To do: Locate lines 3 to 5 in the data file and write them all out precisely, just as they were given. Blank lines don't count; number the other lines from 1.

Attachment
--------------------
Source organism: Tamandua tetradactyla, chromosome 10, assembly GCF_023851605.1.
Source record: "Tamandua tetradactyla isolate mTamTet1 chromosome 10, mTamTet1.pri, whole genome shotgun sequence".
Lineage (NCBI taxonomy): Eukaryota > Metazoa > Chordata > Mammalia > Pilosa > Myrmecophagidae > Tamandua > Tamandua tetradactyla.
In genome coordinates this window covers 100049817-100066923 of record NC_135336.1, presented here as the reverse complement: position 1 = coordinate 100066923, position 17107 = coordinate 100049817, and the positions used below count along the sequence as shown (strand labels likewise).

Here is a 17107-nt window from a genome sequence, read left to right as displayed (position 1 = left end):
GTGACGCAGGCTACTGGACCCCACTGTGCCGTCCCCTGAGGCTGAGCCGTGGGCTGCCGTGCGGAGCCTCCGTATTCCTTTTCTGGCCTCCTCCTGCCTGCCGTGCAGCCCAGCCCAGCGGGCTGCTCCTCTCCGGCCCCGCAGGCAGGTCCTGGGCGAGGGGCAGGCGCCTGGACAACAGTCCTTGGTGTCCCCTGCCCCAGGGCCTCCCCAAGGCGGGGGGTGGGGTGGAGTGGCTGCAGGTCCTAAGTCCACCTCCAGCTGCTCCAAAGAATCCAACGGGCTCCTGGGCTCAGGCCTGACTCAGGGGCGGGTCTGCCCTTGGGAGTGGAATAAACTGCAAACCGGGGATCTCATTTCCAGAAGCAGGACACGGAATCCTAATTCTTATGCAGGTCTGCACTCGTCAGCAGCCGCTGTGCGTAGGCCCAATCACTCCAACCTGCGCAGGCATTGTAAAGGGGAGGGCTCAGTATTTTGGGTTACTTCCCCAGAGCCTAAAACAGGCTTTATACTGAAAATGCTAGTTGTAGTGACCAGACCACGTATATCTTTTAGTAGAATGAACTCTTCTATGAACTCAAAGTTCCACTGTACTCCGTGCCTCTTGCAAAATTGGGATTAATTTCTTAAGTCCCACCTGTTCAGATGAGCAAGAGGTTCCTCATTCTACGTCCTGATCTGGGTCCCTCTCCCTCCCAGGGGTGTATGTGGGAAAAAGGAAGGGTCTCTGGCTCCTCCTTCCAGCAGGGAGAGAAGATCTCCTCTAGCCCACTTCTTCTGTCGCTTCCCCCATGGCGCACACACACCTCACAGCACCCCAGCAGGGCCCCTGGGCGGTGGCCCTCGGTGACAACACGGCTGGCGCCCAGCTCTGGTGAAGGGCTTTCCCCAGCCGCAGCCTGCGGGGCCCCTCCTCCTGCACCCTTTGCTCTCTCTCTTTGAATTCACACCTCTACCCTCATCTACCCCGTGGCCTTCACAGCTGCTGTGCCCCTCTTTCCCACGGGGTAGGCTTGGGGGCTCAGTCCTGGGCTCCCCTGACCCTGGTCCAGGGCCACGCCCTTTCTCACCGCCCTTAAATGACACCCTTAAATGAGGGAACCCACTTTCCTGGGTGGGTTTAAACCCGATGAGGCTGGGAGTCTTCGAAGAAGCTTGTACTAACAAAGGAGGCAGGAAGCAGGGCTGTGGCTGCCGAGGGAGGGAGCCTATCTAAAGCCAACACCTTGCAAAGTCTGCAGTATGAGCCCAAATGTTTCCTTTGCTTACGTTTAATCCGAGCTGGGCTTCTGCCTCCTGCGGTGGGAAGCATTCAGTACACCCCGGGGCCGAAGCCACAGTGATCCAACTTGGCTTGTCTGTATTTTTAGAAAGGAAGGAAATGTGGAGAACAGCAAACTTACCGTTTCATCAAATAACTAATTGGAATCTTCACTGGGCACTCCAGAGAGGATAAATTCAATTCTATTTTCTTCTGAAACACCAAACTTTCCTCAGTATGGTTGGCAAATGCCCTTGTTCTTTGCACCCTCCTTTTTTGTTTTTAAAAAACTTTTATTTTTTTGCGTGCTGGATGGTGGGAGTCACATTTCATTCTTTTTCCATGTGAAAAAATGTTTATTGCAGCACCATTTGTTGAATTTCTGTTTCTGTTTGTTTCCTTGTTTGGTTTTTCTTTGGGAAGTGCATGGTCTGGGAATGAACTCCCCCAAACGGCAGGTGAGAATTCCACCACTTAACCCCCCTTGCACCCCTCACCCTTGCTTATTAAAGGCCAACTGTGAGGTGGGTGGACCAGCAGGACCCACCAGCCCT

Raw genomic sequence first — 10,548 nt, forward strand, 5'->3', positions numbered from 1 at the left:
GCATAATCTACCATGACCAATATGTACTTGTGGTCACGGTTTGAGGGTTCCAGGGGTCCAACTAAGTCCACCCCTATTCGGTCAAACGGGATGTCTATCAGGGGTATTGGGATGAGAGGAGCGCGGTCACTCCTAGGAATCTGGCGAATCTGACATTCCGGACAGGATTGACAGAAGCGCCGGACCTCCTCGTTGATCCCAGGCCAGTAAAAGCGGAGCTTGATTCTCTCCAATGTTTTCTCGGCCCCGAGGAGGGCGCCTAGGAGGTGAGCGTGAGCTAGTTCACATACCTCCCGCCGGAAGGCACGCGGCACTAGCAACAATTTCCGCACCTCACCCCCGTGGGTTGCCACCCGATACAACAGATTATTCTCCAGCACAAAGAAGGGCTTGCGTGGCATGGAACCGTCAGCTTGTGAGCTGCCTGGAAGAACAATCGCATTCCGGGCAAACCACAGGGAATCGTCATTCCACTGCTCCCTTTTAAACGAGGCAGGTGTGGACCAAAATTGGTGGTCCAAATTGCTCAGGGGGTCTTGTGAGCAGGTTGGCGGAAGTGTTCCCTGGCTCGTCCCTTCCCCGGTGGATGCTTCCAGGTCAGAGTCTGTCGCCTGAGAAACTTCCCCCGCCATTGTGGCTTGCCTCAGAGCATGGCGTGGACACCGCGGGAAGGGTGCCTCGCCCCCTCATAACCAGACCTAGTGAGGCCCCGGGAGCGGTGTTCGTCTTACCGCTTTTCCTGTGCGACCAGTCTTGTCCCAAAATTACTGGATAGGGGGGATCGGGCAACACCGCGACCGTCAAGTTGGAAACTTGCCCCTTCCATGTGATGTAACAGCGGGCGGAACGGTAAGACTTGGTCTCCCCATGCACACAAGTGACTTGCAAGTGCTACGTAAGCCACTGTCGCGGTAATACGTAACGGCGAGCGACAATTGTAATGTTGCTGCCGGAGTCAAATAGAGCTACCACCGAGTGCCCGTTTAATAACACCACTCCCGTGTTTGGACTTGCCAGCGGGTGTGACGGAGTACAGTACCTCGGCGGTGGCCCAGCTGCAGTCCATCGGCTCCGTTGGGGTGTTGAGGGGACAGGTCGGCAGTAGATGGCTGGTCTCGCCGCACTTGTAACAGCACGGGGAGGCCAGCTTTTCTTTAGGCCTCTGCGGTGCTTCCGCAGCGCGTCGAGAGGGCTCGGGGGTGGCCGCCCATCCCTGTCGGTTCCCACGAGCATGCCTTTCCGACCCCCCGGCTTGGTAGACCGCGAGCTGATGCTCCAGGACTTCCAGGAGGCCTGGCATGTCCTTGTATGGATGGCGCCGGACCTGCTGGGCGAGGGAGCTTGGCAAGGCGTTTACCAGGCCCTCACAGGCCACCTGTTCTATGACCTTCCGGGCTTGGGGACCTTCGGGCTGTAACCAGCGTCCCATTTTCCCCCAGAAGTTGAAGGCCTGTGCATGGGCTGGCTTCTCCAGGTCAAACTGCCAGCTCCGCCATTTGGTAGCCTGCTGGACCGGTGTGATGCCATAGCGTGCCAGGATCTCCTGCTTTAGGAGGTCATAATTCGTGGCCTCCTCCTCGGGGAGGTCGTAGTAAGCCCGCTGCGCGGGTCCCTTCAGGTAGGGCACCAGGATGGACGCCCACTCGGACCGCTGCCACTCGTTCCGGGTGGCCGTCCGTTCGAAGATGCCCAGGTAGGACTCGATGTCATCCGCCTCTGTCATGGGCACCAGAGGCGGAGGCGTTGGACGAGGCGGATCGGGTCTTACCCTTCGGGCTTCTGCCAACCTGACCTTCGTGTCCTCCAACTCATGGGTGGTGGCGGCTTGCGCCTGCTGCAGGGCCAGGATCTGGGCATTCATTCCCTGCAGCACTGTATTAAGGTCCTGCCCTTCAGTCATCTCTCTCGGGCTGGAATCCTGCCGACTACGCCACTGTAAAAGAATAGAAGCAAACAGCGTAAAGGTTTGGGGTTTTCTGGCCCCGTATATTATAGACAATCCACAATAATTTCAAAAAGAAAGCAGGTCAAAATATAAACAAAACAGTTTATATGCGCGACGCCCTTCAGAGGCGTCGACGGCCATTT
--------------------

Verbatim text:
Lineage (NCBI taxonomy): Eukaryota > Metazoa > Chordata > Mammalia > Pilosa > Myrmecophagidae > Tamandua > Tamandua tetradactyla.
In genome coordinates this window covers 100049817-100066923 of record NC_135336.1, presented here as the reverse complement: position 1 = coordinate 100066923, position 17107 = coordinate 100049817, and the positions used below count along the sequence as shown (strand labels likewise).

Here is a 17107-nt window from a genome sequence, read left to right as displayed (position 1 = left end):